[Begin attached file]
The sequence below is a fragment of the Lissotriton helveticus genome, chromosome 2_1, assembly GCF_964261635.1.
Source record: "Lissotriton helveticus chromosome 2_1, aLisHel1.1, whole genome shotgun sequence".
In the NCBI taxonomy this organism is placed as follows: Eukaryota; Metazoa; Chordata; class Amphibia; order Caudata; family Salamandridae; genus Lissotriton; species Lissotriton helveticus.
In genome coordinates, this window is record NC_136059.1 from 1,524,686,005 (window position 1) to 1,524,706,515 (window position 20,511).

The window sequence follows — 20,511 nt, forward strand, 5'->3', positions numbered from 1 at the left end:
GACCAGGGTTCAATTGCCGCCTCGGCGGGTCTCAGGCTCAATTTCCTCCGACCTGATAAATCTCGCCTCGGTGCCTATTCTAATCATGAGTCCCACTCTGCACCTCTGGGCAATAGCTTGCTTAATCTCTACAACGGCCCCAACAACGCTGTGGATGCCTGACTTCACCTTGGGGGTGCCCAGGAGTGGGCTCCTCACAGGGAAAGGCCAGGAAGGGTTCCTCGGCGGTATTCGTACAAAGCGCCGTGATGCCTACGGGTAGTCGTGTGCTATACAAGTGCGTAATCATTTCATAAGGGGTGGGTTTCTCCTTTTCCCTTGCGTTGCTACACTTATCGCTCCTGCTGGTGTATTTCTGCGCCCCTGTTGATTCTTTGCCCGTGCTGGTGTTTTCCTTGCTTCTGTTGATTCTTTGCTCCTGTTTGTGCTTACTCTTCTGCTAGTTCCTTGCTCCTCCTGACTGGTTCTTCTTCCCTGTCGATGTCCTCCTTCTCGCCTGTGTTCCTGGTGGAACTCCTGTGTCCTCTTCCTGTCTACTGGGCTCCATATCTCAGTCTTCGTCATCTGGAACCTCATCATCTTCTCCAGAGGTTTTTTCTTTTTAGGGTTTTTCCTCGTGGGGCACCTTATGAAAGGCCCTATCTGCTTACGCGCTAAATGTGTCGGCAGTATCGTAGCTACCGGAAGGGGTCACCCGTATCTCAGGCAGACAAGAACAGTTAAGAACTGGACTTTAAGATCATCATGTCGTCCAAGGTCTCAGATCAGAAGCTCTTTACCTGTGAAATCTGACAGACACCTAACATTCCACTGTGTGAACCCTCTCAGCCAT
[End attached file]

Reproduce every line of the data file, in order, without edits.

The sequence below is a fragment of the Lissotriton helveticus genome, chromosome 2_1, assembly GCF_964261635.1.
Source record: "Lissotriton helveticus chromosome 2_1, aLisHel1.1, whole genome shotgun sequence".
In the NCBI taxonomy this organism is placed as follows: Eukaryota; Metazoa; Chordata; class Amphibia; order Caudata; family Salamandridae; genus Lissotriton; species Lissotriton helveticus.
In genome coordinates, this window is record NC_136059.1 from 1,524,686,005 (window position 1) to 1,524,706,515 (window position 20,511).

The window sequence follows — 20,511 nt, forward strand, 5'->3', positions numbered from 1 at the left end:
GACCAGGGTTCAATTGCCGCCTCGGCGGGTCTCAGGCTCAATTTCCTCCGACCTGATAAATCTCGCCTCGGTGCCTATTCTAATCATGAGTCCCACTCTGCACCTCTGGGCAATAGCTTGCTTAATCTCTACAACGGCCCCAACAACGCTGTGGATGCCTGACTTCACCTTGGGGGTGCCCAGGAGTGGGCTCCTCACAGGGAAAGGCCAGGAAGGGTTCCTCGGCGGTATTCGTACAAAGCGCCGTGATGCCTACGGGTAGTCGTGTGCTATACAAGTGCGTAATCATTTCATAAGGGGTGGGTTTCTCCTTTTCCCTTGCGTTGCTACACTTATCGCTCCTGCTGGTGTATTTCTGCGCCCCTGTTGATTCTTTGCCCGTGCTGGTGTTTTCCTTGCTTCTGTTGATTCTTTGCTCCTGTTTGTGCTTACTCTTCTGCTAGTTCCTTGCTCCTCCTGACTGGTTCTTCTTCCCTGTCGATGTCCTCCTTCTCGCCTGTGTTCCTGGTGGAACTCCTGTGTCCTCTTCCTGTCTACTGGGCTCCATATCTCAGTCTTCGTCATCTGGAACCTCATCATCTTCTCCAGAGGTTTTTTCTTTTTAGGGTTTTTCCTCGTGGGGCACCTTATGAAAGGCCCTATCTGCTTACGCGCTAAATGTGTCGGCAGTATCGTAGCTACCGGAAGGGGTCACCCGTATCTCAGGCAGACAAGAACAGTTAAGAACTGGACTTTAAGATCATCATGTCGTCCAAGGTCTCAGATCAGAAGCTCTTTACCTGTGAAATCTGACAGACACCTAACATTCCACTGTGTGAACCCTCTCAGCCAT